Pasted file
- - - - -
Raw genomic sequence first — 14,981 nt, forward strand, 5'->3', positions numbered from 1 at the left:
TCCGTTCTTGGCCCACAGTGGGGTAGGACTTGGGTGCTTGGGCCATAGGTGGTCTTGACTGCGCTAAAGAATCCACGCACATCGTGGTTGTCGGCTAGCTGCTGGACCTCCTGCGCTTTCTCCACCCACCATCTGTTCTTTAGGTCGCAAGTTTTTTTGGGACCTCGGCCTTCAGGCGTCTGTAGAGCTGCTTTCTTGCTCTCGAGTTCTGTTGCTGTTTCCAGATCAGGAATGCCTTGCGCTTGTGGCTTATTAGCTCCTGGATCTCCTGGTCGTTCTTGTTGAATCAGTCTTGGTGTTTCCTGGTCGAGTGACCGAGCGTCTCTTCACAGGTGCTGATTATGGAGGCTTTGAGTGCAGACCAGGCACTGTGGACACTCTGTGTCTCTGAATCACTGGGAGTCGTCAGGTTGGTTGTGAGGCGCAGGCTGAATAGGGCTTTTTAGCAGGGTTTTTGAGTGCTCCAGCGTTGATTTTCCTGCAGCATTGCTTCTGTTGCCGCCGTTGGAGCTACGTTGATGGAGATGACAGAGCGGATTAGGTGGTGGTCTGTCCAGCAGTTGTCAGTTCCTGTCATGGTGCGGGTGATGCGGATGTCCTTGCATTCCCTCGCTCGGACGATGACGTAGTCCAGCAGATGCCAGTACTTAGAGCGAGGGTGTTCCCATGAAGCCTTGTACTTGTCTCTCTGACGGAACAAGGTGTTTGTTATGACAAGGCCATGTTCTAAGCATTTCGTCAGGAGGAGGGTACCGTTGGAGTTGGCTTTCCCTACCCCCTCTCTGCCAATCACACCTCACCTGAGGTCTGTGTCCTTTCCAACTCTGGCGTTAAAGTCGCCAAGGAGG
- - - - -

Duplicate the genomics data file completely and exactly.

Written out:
Raw genomic sequence first — 14,981 nt, forward strand, 5'->3', positions numbered from 1 at the left:
TCCGTTCTTGGCCCACAGTGGGGTAGGACTTGGGTGCTTGGGCCATAGGTGGTCTTGACTGCGCTAAAGAATCCACGCACATCGTGGTTGTCGGCTAGCTGCTGGACCTCCTGCGCTTTCTCCACCCACCATCTGTTCTTTAGGTCGCAAGTTTTTTTGGGACCTCGGCCTTCAGGCGTCTGTAGAGCTGCTTTCTTGCTCTCGAGTTCTGTTGCTGTTTCCAGATCAGGAATGCCTTGCGCTTGTGGCTTATTAGCTCCTGGATCTCCTGGTCGTTCTTGTTGAATCAGTCTTGGTGTTTCCTGGTCGAGTGACCGAGCGTCTCTTCACAGGTGCTGATTATGGAGGCTTTGAGTGCAGACCAGGCACTGTGGACACTCTGTGTCTCTGAATCACTGGGAGTCGTCAGGTTGGTTGTGAGGCGCAGGCTGAATAGGGCTTTTTAGCAGGGTTTTTGAGTGCTCCAGCGTTGATTTTCCTGCAGCATTGCTTCTGTTGCCGCCGTTGGAGCTACGTTGATGGAGATGACAGAGCGGATTAGGTGGTGGTCTGTCCAGCAGTTGTCAGTTCCTGTCATGGTGCGGGTGATGCGGATGTCCTTGCATTCCCTCGCTCGGACGATGACGTAGTCCAGCAGATGCCAGTACTTAGAGCGAGGGTGTTCCCATGAAGCCTTGTACTTGTCTCTCTGACGGAACAAGGTGTTTGTTATGACAAGGCCATGTTCTAAGCATTTCGTCAGGAGGAGGGTACCGTTGGAGTTGGCTTTCCCTACCCCCTCTCTGCCAATCACACCTCACCTGAGGTCTGTGTCCTTTCCAACTCTGGCGTTAAAGTCGCCAAGGAGG